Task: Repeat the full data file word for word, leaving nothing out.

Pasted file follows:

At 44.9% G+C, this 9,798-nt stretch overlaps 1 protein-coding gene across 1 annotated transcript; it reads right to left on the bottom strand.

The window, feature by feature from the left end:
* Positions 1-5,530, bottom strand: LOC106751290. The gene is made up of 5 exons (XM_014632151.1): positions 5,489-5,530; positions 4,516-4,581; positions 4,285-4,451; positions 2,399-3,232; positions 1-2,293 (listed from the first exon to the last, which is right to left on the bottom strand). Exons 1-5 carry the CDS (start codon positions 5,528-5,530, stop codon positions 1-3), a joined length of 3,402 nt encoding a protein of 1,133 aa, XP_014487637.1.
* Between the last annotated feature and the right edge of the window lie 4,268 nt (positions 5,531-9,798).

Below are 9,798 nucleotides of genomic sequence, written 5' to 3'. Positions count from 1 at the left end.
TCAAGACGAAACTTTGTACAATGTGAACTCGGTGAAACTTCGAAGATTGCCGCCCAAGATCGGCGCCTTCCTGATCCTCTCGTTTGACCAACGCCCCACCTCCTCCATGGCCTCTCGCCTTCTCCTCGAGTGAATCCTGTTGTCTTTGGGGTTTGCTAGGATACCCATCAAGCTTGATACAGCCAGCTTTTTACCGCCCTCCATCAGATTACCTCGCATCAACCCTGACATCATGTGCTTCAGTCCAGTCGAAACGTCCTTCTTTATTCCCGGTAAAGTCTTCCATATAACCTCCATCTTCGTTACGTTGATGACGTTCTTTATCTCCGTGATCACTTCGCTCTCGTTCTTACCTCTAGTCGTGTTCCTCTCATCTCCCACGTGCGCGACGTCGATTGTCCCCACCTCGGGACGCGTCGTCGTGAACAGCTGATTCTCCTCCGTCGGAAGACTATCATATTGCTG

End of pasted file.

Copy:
At 44.9% G+C, this 9,798-nt stretch overlaps 1 protein-coding gene across 1 annotated transcript; it reads right to left on the bottom strand.

The window, feature by feature from the left end:
* Positions 1-5,530, bottom strand: LOC106751290. The gene is made up of 5 exons (XM_014632151.1): positions 5,489-5,530; positions 4,516-4,581; positions 4,285-4,451; positions 2,399-3,232; positions 1-2,293 (listed from the first exon to the last, which is right to left on the bottom strand). Exons 1-5 carry the CDS (start codon positions 5,528-5,530, stop codon positions 1-3), a joined length of 3,402 nt encoding a protein of 1,133 aa, XP_014487637.1.
* Between the last annotated feature and the right edge of the window lie 4,268 nt (positions 5,531-9,798).

Below are 9,798 nucleotides of genomic sequence, written 5' to 3'. Positions count from 1 at the left end.
TCAAGACGAAACTTTGTACAATGTGAACTCGGTGAAACTTCGAAGATTGCCGCCCAAGATCGGCGCCTTCCTGATCCTCTCGTTTGACCAACGCCCCACCTCCTCCATGGCCTCTCGCCTTCTCCTCGAGTGAATCCTGTTGTCTTTGGGGTTTGCTAGGATACCCATCAAGCTTGATACAGCCAGCTTTTTACCGCCCTCCATCAGATTACCTCGCATCAACCCTGACATCATGTGCTTCAGTCCAGTCGAAACGTCCTTCTTTATTCCCGGTAAAGTCTTCCATATAACCTCCATCTTCGTTACGTTGATGACGTTCTTTATCTCCGTGATCACTTCGCTCTCGTTCTTACCTCTAGTCGTGTTCCTCTCATCTCCCACGTGCGCGACGTCGATTGTCCCCACCTCGGGACGCGTCGTCGTGAACAGCTGATTCTCCTCCGTCGGAAGACTATCATATTGCTG